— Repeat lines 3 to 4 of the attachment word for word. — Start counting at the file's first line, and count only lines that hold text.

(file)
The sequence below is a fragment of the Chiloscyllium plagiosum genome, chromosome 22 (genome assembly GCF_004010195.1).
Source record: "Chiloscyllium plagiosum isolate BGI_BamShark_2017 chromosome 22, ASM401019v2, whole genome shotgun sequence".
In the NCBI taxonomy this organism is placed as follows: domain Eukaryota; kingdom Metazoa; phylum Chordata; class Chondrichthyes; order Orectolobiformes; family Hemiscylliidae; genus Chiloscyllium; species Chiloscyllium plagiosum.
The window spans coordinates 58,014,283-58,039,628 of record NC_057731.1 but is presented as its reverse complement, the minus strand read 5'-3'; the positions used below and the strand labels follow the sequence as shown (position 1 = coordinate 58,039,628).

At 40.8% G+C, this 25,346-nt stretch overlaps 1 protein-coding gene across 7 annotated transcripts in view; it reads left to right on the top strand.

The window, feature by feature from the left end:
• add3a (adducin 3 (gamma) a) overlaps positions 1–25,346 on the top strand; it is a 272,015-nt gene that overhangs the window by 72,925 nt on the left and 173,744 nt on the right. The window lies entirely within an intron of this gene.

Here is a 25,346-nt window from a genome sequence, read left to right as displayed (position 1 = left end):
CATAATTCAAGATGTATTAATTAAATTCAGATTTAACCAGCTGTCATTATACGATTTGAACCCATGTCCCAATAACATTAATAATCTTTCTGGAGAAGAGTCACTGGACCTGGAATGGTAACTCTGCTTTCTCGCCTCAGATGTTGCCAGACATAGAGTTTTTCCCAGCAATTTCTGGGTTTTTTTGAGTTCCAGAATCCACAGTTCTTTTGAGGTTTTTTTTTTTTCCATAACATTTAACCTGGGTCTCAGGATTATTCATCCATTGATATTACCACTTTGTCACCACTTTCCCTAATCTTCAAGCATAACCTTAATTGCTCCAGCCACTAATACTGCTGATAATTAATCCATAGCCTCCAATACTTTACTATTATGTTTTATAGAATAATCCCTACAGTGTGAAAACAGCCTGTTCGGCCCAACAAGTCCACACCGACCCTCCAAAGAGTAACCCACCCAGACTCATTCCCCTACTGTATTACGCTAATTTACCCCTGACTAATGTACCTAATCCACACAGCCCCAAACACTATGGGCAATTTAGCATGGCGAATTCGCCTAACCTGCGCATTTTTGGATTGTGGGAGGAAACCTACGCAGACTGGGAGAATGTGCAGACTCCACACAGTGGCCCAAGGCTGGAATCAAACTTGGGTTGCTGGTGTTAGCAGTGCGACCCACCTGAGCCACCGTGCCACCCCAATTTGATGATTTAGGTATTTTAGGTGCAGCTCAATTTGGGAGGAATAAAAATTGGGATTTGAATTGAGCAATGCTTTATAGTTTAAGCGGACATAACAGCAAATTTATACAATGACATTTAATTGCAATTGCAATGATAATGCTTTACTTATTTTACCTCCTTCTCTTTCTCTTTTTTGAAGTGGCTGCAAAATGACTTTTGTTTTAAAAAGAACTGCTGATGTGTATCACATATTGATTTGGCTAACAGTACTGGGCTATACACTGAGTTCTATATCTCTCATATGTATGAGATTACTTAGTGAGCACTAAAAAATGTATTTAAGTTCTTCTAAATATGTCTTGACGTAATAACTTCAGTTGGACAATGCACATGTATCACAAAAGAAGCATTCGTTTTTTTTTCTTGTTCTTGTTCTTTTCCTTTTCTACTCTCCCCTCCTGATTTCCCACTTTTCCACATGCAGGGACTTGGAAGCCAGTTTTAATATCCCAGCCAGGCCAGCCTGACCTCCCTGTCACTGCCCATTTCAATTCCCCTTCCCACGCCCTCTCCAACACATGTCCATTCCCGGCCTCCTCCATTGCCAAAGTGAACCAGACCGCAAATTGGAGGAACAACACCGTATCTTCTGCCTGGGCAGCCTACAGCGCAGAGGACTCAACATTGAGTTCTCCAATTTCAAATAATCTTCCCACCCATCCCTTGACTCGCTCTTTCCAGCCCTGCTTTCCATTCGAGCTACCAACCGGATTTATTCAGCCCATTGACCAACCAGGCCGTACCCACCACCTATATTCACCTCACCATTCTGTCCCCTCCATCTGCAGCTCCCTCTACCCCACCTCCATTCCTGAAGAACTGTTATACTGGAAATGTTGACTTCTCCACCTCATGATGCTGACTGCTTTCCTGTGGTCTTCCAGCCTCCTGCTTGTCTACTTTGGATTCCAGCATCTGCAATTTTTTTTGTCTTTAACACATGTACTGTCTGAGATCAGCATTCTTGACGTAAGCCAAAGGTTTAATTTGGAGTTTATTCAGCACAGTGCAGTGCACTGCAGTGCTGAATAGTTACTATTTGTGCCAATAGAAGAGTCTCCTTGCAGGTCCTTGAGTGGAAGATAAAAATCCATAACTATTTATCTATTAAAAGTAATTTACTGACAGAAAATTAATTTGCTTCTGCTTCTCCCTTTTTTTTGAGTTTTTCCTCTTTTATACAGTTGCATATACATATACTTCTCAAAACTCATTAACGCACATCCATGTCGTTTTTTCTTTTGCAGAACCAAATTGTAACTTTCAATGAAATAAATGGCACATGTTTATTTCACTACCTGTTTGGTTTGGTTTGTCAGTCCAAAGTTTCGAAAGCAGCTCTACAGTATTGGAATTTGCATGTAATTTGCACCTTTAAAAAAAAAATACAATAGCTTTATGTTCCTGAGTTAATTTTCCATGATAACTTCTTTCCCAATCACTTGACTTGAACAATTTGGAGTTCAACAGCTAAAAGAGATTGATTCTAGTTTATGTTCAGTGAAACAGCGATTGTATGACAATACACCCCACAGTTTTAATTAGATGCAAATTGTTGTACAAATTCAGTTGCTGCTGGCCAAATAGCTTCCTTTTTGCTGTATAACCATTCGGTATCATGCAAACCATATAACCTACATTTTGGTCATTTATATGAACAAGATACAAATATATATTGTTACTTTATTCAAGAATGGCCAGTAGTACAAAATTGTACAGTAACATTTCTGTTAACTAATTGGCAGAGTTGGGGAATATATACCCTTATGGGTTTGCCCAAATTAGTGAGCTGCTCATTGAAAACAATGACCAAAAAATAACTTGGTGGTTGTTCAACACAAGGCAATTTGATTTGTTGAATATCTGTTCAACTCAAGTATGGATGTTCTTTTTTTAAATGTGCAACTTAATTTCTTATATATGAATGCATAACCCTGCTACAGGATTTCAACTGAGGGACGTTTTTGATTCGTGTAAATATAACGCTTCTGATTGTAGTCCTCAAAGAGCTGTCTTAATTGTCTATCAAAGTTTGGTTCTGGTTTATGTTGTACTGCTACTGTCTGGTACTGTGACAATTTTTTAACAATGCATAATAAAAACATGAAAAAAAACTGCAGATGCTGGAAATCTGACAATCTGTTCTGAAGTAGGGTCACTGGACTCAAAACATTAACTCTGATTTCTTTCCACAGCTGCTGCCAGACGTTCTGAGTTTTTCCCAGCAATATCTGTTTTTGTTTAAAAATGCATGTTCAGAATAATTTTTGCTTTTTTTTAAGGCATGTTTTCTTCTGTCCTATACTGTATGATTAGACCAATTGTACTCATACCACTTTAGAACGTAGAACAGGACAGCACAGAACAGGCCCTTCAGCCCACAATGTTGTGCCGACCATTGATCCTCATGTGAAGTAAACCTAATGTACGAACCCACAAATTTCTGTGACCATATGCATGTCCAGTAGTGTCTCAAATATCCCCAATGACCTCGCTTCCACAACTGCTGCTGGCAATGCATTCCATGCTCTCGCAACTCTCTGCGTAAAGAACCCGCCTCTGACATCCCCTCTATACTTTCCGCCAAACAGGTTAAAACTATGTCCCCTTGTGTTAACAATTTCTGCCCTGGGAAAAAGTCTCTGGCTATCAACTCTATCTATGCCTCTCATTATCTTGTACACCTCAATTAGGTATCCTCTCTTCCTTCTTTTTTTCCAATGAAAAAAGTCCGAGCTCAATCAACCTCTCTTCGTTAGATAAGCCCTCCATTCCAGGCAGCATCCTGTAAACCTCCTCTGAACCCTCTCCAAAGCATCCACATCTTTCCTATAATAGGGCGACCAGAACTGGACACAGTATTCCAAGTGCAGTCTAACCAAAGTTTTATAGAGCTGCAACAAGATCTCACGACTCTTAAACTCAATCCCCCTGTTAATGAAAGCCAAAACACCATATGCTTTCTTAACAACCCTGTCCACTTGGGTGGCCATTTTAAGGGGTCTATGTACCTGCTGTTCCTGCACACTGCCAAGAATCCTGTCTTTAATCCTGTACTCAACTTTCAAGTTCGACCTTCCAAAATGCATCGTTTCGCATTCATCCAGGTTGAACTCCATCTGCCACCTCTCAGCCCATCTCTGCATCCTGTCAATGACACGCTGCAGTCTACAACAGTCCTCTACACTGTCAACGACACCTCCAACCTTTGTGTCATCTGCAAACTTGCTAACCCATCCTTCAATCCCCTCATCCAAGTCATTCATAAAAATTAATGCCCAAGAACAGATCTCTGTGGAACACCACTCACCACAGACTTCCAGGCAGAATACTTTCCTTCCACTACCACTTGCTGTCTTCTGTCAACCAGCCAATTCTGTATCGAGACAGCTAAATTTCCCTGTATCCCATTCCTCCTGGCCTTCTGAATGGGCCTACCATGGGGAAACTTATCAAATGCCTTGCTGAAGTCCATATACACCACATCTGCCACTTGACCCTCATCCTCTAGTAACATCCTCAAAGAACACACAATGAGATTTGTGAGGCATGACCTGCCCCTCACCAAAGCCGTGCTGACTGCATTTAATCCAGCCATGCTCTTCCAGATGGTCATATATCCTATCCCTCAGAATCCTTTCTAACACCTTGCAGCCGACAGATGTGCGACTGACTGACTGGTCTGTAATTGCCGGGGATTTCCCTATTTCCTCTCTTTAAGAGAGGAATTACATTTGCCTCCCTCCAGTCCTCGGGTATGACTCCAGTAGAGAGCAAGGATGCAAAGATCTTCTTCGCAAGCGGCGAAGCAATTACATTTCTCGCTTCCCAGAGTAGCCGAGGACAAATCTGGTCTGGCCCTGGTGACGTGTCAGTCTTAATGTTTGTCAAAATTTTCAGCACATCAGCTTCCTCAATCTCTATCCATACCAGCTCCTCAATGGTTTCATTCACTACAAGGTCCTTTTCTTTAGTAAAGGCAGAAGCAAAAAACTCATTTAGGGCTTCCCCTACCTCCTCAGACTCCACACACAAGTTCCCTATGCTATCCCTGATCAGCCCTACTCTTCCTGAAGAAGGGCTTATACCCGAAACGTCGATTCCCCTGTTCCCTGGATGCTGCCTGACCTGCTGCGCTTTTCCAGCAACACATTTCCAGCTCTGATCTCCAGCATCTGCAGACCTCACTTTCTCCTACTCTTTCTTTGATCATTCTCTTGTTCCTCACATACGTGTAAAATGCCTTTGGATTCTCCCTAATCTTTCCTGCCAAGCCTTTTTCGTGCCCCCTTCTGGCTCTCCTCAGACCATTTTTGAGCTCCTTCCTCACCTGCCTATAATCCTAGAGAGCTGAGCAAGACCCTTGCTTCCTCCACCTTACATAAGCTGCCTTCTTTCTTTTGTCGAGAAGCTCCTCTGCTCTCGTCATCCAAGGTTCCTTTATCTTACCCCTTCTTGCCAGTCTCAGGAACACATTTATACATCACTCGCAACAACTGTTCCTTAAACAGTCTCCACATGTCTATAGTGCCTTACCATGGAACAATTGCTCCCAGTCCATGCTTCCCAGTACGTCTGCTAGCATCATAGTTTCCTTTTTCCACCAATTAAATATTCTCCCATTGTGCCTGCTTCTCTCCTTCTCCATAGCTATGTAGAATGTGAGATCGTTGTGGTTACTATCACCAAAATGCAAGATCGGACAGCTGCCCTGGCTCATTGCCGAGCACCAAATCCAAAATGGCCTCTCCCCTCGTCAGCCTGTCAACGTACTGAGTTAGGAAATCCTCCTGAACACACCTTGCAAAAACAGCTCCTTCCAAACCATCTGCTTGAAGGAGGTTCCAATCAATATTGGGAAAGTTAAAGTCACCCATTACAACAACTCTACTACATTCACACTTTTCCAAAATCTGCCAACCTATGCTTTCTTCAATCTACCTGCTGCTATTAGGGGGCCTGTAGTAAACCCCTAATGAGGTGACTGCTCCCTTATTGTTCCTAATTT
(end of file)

In the NCBI taxonomy this organism is placed as follows: domain Eukaryota; kingdom Metazoa; phylum Chordata; class Chondrichthyes; order Orectolobiformes; family Hemiscylliidae; genus Chiloscyllium; species Chiloscyllium plagiosum.
The window spans coordinates 58,014,283-58,039,628 of record NC_057731.1 but is presented as its reverse complement, the minus strand read 5'-3'; the positions used below and the strand labels follow the sequence as shown (position 1 = coordinate 58,039,628).